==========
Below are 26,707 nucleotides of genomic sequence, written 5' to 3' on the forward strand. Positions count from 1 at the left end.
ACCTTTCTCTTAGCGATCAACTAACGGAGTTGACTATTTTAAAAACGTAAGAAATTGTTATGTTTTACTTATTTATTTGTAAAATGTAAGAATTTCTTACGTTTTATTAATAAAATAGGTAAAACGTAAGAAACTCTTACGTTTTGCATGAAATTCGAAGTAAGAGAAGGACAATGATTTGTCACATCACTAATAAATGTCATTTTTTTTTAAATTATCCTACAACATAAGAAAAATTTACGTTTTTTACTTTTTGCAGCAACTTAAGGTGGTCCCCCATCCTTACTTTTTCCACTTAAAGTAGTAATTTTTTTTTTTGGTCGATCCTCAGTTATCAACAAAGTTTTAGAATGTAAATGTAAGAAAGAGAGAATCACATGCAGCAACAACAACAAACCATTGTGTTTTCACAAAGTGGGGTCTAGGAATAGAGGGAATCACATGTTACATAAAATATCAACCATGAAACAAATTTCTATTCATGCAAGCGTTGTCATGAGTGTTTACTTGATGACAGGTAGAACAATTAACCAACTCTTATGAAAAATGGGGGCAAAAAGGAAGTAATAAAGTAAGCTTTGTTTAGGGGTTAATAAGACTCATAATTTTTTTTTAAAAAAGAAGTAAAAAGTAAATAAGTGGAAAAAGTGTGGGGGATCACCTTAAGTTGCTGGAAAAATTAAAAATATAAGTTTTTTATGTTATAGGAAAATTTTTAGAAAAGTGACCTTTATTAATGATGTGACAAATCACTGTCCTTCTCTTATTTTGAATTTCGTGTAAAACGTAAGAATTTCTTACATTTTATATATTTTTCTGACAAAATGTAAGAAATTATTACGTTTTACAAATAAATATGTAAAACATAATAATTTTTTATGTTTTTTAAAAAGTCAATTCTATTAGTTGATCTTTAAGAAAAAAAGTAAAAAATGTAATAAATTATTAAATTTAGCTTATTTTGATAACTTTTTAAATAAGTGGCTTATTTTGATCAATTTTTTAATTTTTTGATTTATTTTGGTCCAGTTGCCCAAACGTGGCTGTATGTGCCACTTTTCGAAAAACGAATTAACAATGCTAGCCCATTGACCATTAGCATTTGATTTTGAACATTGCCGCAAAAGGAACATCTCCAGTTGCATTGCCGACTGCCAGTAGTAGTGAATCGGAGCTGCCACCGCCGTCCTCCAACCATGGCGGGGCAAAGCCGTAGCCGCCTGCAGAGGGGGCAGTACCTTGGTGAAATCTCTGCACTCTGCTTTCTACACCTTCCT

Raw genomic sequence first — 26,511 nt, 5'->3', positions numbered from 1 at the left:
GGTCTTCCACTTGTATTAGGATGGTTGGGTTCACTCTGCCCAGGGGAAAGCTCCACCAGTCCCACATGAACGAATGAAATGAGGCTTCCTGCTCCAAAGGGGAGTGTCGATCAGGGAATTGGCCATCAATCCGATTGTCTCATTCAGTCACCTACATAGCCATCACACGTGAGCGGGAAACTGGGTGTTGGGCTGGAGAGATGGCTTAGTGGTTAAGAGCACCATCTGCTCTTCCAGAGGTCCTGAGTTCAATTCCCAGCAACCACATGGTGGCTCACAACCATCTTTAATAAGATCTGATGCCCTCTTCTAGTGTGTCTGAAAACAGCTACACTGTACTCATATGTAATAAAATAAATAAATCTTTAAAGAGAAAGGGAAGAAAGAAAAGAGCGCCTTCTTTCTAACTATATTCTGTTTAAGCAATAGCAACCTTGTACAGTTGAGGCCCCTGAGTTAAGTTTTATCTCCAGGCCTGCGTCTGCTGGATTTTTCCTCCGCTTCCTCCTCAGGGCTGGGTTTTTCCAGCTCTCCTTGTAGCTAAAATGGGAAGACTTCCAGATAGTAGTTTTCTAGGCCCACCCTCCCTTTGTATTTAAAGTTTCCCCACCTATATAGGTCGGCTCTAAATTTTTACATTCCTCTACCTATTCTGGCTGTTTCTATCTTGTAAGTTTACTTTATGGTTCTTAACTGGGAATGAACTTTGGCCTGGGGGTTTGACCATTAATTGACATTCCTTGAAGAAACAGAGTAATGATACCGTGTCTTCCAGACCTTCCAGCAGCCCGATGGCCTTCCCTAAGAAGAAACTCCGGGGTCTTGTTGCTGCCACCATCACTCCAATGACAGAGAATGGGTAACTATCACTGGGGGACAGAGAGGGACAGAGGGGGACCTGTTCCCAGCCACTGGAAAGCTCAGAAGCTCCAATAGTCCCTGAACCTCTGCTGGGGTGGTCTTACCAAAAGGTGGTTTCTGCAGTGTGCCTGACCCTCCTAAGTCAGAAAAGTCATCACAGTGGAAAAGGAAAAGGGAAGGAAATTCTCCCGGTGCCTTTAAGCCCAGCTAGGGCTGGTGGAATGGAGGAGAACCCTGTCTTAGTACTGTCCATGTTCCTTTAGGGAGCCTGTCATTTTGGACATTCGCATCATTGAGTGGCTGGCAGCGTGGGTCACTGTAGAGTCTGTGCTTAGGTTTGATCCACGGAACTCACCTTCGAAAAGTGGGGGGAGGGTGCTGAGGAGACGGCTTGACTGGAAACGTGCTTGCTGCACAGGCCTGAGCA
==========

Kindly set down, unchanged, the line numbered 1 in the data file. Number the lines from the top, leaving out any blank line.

Below are 26,707 nucleotides of genomic sequence, written 5' to 3' on the forward strand. Positions count from 1 at the left end.